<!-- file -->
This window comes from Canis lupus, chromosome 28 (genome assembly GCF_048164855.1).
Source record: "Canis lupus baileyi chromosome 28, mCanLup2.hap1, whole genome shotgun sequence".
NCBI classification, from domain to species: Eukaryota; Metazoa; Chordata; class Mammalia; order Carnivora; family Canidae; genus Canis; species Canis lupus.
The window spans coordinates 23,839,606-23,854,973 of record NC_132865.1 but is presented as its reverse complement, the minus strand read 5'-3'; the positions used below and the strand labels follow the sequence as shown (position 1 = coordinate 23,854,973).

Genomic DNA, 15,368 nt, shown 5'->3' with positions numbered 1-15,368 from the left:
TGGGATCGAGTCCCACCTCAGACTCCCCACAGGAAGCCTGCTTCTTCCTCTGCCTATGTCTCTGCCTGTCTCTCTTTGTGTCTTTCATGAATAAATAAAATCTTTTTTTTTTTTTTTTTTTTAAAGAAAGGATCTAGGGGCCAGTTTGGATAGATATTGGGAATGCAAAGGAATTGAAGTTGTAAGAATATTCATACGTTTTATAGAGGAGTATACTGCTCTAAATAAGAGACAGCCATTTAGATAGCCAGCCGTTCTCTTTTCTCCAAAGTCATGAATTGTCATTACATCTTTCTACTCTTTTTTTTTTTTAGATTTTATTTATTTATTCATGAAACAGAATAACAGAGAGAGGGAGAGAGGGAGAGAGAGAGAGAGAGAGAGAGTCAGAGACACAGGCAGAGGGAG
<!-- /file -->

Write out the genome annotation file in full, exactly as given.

This window comes from Canis lupus, chromosome 28 (genome assembly GCF_048164855.1).
Source record: "Canis lupus baileyi chromosome 28, mCanLup2.hap1, whole genome shotgun sequence".
NCBI classification, from domain to species: Eukaryota; Metazoa; Chordata; class Mammalia; order Carnivora; family Canidae; genus Canis; species Canis lupus.
The window spans coordinates 23,839,606-23,854,973 of record NC_132865.1 but is presented as its reverse complement, the minus strand read 5'-3'; the positions used below and the strand labels follow the sequence as shown (position 1 = coordinate 23,854,973).

Genomic DNA, 15,368 nt, shown 5'->3' with positions numbered 1-15,368 from the left:
TGGGATCGAGTCCCACCTCAGACTCCCCACAGGAAGCCTGCTTCTTCCTCTGCCTATGTCTCTGCCTGTCTCTCTTTGTGTCTTTCATGAATAAATAAAATCTTTTTTTTTTTTTTTTTTTTAAAGAAAGGATCTAGGGGCCAGTTTGGATAGATATTGGGAATGCAAAGGAATTGAAGTTGTAAGAATATTCATACGTTTTATAGAGGAGTATACTGCTCTAAATAAGAGACAGCCATTTAGATAGCCAGCCGTTCTCTTTTCTCCAAAGTCATGAATTGTCATTACATCTTTCTACTCTTTTTTTTTTTTAGATTTTATTTATTTATTCATGAAACAGAATAACAGAGAGAGGGAGAGAGGGAGAGAGAGAGAGAGAGAGAGAGTCAGAGACACAGGCAGAGGGAG